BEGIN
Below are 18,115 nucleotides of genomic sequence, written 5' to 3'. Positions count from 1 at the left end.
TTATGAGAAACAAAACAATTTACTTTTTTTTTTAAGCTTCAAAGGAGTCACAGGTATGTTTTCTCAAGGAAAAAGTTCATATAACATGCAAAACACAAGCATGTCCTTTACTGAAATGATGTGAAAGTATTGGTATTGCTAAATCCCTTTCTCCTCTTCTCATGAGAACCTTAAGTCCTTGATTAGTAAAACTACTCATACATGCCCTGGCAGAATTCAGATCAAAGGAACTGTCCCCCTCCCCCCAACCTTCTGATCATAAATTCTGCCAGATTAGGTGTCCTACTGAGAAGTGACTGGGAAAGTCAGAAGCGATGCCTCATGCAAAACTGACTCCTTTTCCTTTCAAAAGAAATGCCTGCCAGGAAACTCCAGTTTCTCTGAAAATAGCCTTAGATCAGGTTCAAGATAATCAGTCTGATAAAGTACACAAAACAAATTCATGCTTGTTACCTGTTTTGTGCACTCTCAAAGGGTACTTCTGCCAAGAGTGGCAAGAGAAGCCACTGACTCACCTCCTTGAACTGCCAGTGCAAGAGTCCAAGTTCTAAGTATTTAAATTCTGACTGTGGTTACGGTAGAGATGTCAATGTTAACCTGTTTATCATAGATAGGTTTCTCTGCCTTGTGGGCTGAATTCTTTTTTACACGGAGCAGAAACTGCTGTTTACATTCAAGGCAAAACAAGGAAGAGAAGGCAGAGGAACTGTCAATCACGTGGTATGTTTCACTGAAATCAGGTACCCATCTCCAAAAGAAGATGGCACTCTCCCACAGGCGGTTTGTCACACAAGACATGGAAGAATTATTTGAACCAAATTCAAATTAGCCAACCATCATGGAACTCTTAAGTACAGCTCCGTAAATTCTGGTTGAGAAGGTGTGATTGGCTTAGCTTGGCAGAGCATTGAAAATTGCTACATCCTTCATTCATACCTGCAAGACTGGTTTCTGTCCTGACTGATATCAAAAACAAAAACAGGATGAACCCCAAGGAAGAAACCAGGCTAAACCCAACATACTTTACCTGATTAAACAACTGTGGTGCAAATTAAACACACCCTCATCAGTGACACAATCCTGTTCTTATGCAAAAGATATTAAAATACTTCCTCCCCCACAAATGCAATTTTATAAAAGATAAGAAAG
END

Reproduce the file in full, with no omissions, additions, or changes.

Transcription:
Below are 18,115 nucleotides of genomic sequence, written 5' to 3'. Positions count from 1 at the left end.
TTATGAGAAACAAAACAATTTACTTTTTTTTTTAAGCTTCAAAGGAGTCACAGGTATGTTTTCTCAAGGAAAAAGTTCATATAACATGCAAAACACAAGCATGTCCTTTACTGAAATGATGTGAAAGTATTGGTATTGCTAAATCCCTTTCTCCTCTTCTCATGAGAACCTTAAGTCCTTGATTAGTAAAACTACTCATACATGCCCTGGCAGAATTCAGATCAAAGGAACTGTCCCCCTCCCCCCAACCTTCTGATCATAAATTCTGCCAGATTAGGTGTCCTACTGAGAAGTGACTGGGAAAGTCAGAAGCGATGCCTCATGCAAAACTGACTCCTTTTCCTTTCAAAAGAAATGCCTGCCAGGAAACTCCAGTTTCTCTGAAAATAGCCTTAGATCAGGTTCAAGATAATCAGTCTGATAAAGTACACAAAACAAATTCATGCTTGTTACCTGTTTTGTGCACTCTCAAAGGGTACTTCTGCCAAGAGTGGCAAGAGAAGCCACTGACTCACCTCCTTGAACTGCCAGTGCAAGAGTCCAAGTTCTAAGTATTTAAATTCTGACTGTGGTTACGGTAGAGATGTCAATGTTAACCTGTTTATCATAGATAGGTTTCTCTGCCTTGTGGGCTGAATTCTTTTTTACACGGAGCAGAAACTGCTGTTTACATTCAAGGCAAAACAAGGAAGAGAAGGCAGAGGAACTGTCAATCACGTGGTATGTTTCACTGAAATCAGGTACCCATCTCCAAAAGAAGATGGCACTCTCCCACAGGCGGTTTGTCACACAAGACATGGAAGAATTATTTGAACCAAATTCAAATTAGCCAACCATCATGGAACTCTTAAGTACAGCTCCGTAAATTCTGGTTGAGAAGGTGTGATTGGCTTAGCTTGGCAGAGCATTGAAAATTGCTACATCCTTCATTCATACCTGCAAGACTGGTTTCTGTCCTGACTGATATCAAAAACAAAAACAGGATGAACCCCAAGGAAGAAACCAGGCTAAACCCAACATACTTTACCTGATTAAACAACTGTGGTGCAAATTAAACACACCCTCATCAGTGACACAATCCTGTTCTTATGCAAAAGATATTAAAATACTTCCTCCCCCACAAATGCAATTTTATAAAAGATAAGAAAG